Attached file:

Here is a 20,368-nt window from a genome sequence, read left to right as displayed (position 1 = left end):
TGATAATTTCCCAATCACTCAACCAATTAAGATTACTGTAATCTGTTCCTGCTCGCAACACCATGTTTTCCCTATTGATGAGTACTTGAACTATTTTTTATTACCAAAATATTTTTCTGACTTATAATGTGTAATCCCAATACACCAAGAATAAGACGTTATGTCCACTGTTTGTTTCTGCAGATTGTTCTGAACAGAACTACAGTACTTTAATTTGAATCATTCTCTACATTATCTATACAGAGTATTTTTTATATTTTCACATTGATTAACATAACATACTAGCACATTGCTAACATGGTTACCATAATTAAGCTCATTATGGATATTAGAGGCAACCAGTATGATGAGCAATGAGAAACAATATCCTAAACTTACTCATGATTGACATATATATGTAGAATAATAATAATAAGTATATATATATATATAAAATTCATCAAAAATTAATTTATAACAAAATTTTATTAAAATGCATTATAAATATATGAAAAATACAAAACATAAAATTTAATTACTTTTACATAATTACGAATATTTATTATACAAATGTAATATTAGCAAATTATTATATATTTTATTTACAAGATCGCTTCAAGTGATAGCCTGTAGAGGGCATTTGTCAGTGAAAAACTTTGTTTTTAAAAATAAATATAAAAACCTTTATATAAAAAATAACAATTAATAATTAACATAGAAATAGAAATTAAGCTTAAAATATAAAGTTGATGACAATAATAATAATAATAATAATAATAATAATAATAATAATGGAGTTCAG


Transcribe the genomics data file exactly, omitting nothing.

Here is a 20,368-nt window from a genome sequence, read left to right as displayed (position 1 = left end):
TGATAATTTCCCAATCACTCAACCAATTAAGATTACTGTAATCTGTTCCTGCTCGCAACACCATGTTTTCCCTATTGATGAGTACTTGAACTATTTTTTATTACCAAAATATTTTTCTGACTTATAATGTGTAATCCCAATACACCAAGAATAAGACGTTATGTCCACTGTTTGTTTCTGCAGATTGTTCTGAACAGAACTACAGTACTTTAATTTGAATCATTCTCTACATTATCTATACAGAGTATTTTTTATATTTTCACATTGATTAACATAACATACTAGCACATTGCTAACATGGTTACCATAATTAAGCTCATTATGGATATTAGAGGCAACCAGTATGATGAGCAATGAGAAACAATATCCTAAACTTACTCATGATTGACATATATATGTAGAATAATAATAATAAGTATATATATATATATAAAATTCATCAAAAATTAATTTATAACAAAATTTTATTAAAATGCATTATAAATATATGAAAAATACAAAACATAAAATTTAATTACTTTTACATAATTACGAATATTTATTATACAAATGTAATATTAGCAAATTATTATATATTTTATTTACAAGATCGCTTCAAGTGATAGCCTGTAGAGGGCATTTGTCAGTGAAAAACTTTGTTTTTAAAAATAAATATAAAAACCTTTATATAAAAAATAACAATTAATAATTAACATAGAAATAGAAATTAAGCTTAAAATATAAAGTTGATGACAATAATAATAATAATAATAATAATAATAATAATAATAATGGAGTTCAG